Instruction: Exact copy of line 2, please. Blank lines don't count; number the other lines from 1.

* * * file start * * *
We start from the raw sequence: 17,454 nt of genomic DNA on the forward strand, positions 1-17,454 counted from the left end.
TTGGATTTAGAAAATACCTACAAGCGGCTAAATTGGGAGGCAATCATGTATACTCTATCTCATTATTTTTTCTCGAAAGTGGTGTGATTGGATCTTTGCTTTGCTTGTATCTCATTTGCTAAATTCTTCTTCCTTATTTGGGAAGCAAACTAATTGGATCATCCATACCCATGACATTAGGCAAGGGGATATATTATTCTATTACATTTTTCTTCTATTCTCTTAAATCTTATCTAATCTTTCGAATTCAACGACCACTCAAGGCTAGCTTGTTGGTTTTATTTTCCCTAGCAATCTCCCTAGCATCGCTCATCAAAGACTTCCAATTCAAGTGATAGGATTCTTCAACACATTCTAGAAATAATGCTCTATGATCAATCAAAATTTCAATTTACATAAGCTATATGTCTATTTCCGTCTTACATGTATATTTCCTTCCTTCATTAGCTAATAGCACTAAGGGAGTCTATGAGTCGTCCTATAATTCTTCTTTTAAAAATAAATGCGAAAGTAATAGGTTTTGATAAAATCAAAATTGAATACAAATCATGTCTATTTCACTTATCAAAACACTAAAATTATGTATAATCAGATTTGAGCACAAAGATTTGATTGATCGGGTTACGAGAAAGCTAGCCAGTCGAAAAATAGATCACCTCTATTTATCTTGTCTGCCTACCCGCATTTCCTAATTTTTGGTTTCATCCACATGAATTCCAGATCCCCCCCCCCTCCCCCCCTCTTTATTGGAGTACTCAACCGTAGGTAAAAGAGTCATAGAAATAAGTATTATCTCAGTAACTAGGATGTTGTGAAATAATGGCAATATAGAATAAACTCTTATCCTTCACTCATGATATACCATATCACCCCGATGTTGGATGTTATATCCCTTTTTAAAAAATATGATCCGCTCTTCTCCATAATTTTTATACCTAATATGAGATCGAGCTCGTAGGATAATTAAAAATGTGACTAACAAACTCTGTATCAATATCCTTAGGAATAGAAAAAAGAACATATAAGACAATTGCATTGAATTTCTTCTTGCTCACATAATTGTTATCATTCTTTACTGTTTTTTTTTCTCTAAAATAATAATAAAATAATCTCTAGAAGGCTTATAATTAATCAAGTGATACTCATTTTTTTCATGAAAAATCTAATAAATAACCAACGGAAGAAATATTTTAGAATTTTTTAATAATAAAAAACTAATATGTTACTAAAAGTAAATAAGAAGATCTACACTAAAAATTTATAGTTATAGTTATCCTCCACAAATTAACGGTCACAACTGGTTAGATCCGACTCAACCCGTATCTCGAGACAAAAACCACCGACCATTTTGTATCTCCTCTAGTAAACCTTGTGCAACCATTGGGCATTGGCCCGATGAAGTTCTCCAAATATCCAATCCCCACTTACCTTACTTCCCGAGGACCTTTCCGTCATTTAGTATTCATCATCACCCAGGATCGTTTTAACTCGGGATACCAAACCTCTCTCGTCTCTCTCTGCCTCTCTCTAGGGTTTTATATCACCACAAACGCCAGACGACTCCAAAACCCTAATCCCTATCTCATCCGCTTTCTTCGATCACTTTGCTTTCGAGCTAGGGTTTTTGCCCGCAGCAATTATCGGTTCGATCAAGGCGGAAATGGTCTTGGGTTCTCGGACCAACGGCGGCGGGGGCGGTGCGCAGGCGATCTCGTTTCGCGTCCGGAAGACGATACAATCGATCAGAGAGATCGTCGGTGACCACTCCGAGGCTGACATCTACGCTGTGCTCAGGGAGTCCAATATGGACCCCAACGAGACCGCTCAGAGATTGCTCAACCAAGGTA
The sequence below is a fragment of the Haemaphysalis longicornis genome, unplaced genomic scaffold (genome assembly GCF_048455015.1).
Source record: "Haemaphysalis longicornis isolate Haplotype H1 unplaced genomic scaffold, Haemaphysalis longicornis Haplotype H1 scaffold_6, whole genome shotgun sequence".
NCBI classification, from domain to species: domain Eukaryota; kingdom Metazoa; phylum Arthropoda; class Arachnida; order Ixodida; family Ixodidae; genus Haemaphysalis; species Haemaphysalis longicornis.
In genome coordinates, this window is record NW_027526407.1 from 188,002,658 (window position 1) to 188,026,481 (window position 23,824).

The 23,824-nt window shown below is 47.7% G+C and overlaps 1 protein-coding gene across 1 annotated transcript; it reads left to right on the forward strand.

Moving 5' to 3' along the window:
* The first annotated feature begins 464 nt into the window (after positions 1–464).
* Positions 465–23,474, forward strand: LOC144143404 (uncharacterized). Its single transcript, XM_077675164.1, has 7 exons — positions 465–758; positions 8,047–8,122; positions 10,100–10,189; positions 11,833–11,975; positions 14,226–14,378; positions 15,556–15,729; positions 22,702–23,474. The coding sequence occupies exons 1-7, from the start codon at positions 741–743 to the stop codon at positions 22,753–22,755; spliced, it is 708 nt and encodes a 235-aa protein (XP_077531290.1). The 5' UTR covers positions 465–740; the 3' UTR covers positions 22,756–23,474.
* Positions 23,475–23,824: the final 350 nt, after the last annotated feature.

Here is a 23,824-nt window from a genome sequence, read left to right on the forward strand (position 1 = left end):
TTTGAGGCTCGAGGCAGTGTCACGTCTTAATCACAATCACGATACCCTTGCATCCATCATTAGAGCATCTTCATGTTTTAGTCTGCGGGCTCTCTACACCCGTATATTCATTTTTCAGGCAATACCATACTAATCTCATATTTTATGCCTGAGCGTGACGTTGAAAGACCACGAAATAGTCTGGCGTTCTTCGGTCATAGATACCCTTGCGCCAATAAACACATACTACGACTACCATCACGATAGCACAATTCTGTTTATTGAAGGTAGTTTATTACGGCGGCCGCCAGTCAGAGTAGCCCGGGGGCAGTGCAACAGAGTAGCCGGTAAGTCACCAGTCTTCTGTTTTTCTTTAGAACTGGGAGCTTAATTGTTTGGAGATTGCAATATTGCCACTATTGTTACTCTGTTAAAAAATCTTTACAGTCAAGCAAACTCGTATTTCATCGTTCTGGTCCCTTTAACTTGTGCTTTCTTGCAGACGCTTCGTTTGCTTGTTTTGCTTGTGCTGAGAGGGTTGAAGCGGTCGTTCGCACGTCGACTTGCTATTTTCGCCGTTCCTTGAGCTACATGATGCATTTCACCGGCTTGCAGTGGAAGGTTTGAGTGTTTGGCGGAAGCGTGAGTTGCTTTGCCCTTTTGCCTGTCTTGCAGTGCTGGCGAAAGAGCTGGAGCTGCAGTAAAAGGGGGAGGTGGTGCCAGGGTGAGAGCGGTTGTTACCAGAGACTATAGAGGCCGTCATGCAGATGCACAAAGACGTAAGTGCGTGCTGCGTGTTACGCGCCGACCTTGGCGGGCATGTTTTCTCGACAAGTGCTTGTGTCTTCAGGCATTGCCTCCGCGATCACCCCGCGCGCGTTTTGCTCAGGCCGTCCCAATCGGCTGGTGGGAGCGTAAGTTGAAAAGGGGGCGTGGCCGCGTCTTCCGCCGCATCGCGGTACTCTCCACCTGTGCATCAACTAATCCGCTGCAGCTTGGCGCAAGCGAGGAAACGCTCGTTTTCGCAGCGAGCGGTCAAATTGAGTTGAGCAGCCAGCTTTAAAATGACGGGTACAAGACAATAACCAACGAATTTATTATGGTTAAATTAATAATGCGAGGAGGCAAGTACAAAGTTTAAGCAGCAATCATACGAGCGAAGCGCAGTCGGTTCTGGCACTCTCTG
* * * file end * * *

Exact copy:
TTGGATTTAGAAAATACCTACAAGCGGCTAAATTGGGAGGCAATCATGTATACTCTATCTCATTATTTTTTCTCGAAAGTGGTGTGATTGGATCTTTGCTTTGCTTGTATCTCATTTGCTAAATTCTTCTTCCTTATTTGGGAAGCAAACTAATTGGATCATCCATACCCATGACATTAGGCAAGGGGATATATTATTCTATTACATTTTTCTTCTATTCTCTTAAATCTTATCTAATCTTTCGAATTCAACGACCACTCAAGGCTAGCTTGTTGGTTTTATTTTCCCTAGCAATCTCCCTAGCATCGCTCATCAAAGACTTCCAATTCAAGTGATAGGATTCTTCAACACATTCTAGAAATAATGCTCTATGATCAATCAAAATTTCAATTTACATAAGCTATATGTCTATTTCCGTCTTACATGTATATTTCCTTCCTTCATTAGCTAATAGCACTAAGGGAGTCTATGAGTCGTCCTATAATTCTTCTTTTAAAAATAAATGCGAAAGTAATAGGTTTTGATAAAATCAAAATTGAATACAAATCATGTCTATTTCACTTATCAAAACACTAAAATTATGTATAATCAGATTTGAGCACAAAGATTTGATTGATCGGGTTACGAGAAAGCTAGCCAGTCGAAAAATAGATCACCTCTATTTATCTTGTCTGCCTACCCGCATTTCCTAATTTTTGGTTTCATCCACATGAATTCCAGATCCCCCCCCCCTCCCCCCCTCTTTATTGGAGTACTCAACCGTAGGTAAAAGAGTCATAGAAATAAGTATTATCTCAGTAACTAGGATGTTGTGAAATAATGGCAATATAGAATAAACTCTTATCCTTCACTCATGATATACCATATCACCCCGATGTTGGATGTTATATCCCTTTTTAAAAAATATGATCCGCTCTTCTCCATAATTTTTATACCTAATATGAGATCGAGCTCGTAGGATAATTAAAAATGTGACTAACAAACTCTGTATCAATATCCTTAGGAATAGAAAAAAGAACATATAAGACAATTGCATTGAATTTCTTCTTGCTCACATAATTGTTATCATTCTTTACTGTTTTTTTTTCTCTAAAATAATAATAAAATAATCTCTAGAAGGCTTATAATTAATCAAGTGATACTCATTTTTTTCATGAAAAATCTAATAAATAACCAACGGAAGAAATATTTTAGAATTTTTTAATAATAAAAAACTAATATGTTACTAAAAGTAAATAAGAAGATCTACACTAAAAATTTATAGTTATAGTTATCCTCCACAAATTAACGGTCACAACTGGTTAGATCCGACTCAACCCGTATCTCGAGACAAAAACCACCGACCATTTTGTATCTCCTCTAGTAAACCTTGTGCAACCATTGGGCATTGGCCCGATGAAGTTCTCCAAATATCCAATCCCCACTTACCTTACTTCCCGAGGACCTTTCCGTCATTTAGTATTCATCATCACCCAGGATCGTTTTAACTCGGGATACCAAACCTCTCTCGTCTCTCTCTGCCTCTCTCTAGGGTTTTATATCACCACAAACGCCAGACGACTCCAAAACCCTAATCCCTATCTCATCCGCTTTCTTCGATCACTTTGCTTTCGAGCTAGGGTTTTTGCCCGCAGCAATTATCGGTTCGATCAAGGCGGAAATGGTCTTGGGTTCTCGGACCAACGGCGGCGGGGGCGGTGCGCAGGCGATCTCGTTTCGCGTCCGGAAGACGATACAATCGATCAGAGAGATCGTCGGTGACCACTCCGAGGCTGACATCTACGCTGTGCTCAGGGAGTCCAATATGGACCCCAACGAGACCGCTCAGAGATTGCTCAACCAAGGTA